## Abstract

A method for synthesizing bandpass photonic crystal filters for wavelength division multiplexing (WDM) systems is presented. The proposed method permits the calculation of the physical dimensions of the crystalline structures given the desired frequency response of the filter in terms of bandwidth, in-band ripple, minimum out-of-band attenuation, and central frequency. The method, explained in detail for Chebyshev frequency responses, is equivalent circuit based. The resulting devices are very compact, have a high out-of-band attenuation, and are suitable for high density photonic integrated circuits. The validity of the proposed method is confirmed through contrasting the simulation concluded from the finite-difference time-domain (FDTD) method by the design of a third-order Chebyshev filter having a center frequency of 1THz, a flat bandwidth of 4GHz, and ripples of 0.5 dB in the passband.

© 2011 OSA

## 1. Introduction

Photonic crystals (PCs) have inspired a lot of research due to their ability to control the propagation of light [1–5]. Up to now, many optical devices based on PCs have been designed and fabricated, such as the waveguides, the optical switches, the power splitters and so on [6–8]. Among these PCs devices, the filters are the essential components of photonic integrated circuits and optical communication systems.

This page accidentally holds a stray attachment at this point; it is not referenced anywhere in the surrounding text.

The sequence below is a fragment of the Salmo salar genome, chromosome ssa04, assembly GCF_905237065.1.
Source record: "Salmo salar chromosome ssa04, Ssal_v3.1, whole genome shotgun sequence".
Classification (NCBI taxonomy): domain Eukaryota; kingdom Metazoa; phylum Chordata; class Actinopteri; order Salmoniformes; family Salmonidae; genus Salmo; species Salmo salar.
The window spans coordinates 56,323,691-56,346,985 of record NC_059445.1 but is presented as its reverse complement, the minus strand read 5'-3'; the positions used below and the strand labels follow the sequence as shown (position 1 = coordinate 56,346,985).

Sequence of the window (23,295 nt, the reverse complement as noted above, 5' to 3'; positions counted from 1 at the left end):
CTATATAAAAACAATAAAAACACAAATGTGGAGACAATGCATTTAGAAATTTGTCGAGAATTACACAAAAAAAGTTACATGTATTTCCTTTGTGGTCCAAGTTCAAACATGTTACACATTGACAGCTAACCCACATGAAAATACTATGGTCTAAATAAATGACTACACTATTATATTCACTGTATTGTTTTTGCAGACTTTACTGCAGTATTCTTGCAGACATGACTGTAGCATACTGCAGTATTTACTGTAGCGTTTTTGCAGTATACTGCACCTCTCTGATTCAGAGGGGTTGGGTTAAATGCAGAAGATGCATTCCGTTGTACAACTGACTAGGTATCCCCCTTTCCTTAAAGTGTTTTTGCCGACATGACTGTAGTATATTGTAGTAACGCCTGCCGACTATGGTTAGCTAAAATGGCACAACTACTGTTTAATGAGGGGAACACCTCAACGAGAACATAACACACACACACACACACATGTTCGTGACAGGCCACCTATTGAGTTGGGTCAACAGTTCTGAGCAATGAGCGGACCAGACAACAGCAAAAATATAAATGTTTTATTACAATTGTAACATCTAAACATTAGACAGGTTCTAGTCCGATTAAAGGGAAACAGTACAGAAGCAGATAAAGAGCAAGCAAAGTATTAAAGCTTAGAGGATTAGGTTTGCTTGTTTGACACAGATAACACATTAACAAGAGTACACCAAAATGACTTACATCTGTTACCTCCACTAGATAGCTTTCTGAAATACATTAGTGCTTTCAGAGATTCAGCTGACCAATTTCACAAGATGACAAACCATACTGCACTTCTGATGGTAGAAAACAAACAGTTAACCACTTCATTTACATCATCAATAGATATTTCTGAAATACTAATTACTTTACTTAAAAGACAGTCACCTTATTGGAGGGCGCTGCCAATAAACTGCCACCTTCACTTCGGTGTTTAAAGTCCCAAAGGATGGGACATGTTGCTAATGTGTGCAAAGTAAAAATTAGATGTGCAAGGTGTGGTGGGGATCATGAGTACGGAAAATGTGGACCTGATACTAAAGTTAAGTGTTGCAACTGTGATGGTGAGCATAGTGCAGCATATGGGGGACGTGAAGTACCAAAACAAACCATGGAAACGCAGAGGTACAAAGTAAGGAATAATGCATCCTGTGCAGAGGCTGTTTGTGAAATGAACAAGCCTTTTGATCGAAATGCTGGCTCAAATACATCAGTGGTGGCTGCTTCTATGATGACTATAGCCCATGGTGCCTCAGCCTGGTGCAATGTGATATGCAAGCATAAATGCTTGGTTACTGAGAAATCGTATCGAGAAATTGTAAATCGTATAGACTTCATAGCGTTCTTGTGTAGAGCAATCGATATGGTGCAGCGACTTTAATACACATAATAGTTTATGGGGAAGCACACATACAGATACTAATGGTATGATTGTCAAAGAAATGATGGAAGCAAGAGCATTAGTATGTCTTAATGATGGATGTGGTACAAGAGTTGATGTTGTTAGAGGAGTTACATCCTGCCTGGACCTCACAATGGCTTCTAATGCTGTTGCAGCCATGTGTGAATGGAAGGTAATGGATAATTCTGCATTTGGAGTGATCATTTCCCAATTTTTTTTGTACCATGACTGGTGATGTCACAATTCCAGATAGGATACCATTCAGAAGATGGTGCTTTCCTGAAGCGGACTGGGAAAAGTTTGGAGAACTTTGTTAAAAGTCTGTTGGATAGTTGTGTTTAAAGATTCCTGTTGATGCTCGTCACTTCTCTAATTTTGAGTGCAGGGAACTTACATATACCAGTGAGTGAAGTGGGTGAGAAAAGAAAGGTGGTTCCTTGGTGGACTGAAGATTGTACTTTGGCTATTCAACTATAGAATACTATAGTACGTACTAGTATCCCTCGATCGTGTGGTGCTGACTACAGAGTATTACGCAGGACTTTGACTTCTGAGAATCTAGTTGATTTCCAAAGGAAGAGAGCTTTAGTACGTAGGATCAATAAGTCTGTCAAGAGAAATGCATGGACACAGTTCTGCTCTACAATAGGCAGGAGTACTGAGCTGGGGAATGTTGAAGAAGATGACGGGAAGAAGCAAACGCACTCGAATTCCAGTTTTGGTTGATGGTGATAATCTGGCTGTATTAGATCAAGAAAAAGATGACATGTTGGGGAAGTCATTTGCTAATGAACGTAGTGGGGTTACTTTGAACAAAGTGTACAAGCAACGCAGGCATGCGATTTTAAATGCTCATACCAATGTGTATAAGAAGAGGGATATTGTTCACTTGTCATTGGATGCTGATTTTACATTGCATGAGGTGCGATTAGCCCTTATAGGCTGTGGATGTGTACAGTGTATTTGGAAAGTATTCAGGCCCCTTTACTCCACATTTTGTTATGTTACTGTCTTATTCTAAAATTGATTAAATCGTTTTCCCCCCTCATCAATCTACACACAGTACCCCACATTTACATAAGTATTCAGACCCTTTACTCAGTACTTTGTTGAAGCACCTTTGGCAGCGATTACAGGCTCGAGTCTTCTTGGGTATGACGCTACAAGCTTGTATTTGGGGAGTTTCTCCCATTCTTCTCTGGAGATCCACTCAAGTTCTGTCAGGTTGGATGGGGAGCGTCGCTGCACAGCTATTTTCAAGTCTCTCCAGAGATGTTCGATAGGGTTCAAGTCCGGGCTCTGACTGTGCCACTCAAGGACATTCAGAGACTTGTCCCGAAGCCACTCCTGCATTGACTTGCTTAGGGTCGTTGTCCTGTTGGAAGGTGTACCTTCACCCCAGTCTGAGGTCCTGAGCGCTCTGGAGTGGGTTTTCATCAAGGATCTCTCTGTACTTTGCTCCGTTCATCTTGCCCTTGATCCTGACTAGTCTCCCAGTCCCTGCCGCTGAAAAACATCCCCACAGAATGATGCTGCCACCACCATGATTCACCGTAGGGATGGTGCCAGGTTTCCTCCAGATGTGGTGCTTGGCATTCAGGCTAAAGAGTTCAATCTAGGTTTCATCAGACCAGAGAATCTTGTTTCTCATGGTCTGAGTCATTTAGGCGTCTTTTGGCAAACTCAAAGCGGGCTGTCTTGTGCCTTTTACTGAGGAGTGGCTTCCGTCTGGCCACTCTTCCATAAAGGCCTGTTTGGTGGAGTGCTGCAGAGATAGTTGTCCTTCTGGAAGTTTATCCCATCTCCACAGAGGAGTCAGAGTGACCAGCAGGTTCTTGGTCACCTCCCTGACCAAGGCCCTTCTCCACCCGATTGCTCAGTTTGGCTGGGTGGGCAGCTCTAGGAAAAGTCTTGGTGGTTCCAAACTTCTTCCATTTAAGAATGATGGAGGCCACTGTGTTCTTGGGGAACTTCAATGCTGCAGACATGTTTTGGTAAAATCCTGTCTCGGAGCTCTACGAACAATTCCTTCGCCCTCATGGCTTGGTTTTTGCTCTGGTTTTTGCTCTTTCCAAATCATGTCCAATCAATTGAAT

High-Q-factor optical resonant filters, utilizing a single-defect mode in PCs, have been demonstrated experimentally, and the transmission spectra of such filters are Lorentzian [9,10]. For optical resonant filters to be used in WDM optical communication systems, the transmission characteristics need to be improved, so as to get steep roll-off and flattened passband. This requires higher order filters which can be created by coupling multiple resonators. A third-order filter [11,12] and N-coupled-resonators filter [13] have been designed for improving the filtering performance. With this in sight, it is desirable to have a robust and systematic method for synthesizing PCs filters that can directly relate the characteristics of the prescribed filter transfer function to the PCs parameters.

Several methods for synthesizing coupled-resonators filters based on PCs have been proposed. An approach based on the coupled-mode theory in time [14] was adopted for analyzing and designing of many types of filters [15–18] including the coupled-resonators PCs filters [12]. The method is simple and high efficient in analyzing the PCs structure, but difficult in synthesizing the filters with desired frequency response. The most promising approach was proposed in [19], in which the coupled-microring resonators were represented by an equivalent bandpass oscillator circuit with impedance inverters as coupling elements. Microwave filter-synthesis techniques were then applied to synthesize Butterworth and Chebyshev filters, for which closed-form design formulas could be obtained. A similar approach based on the LC filter circuit synthesis technique was also used in [20] to design symmetric resonant add-drop filters.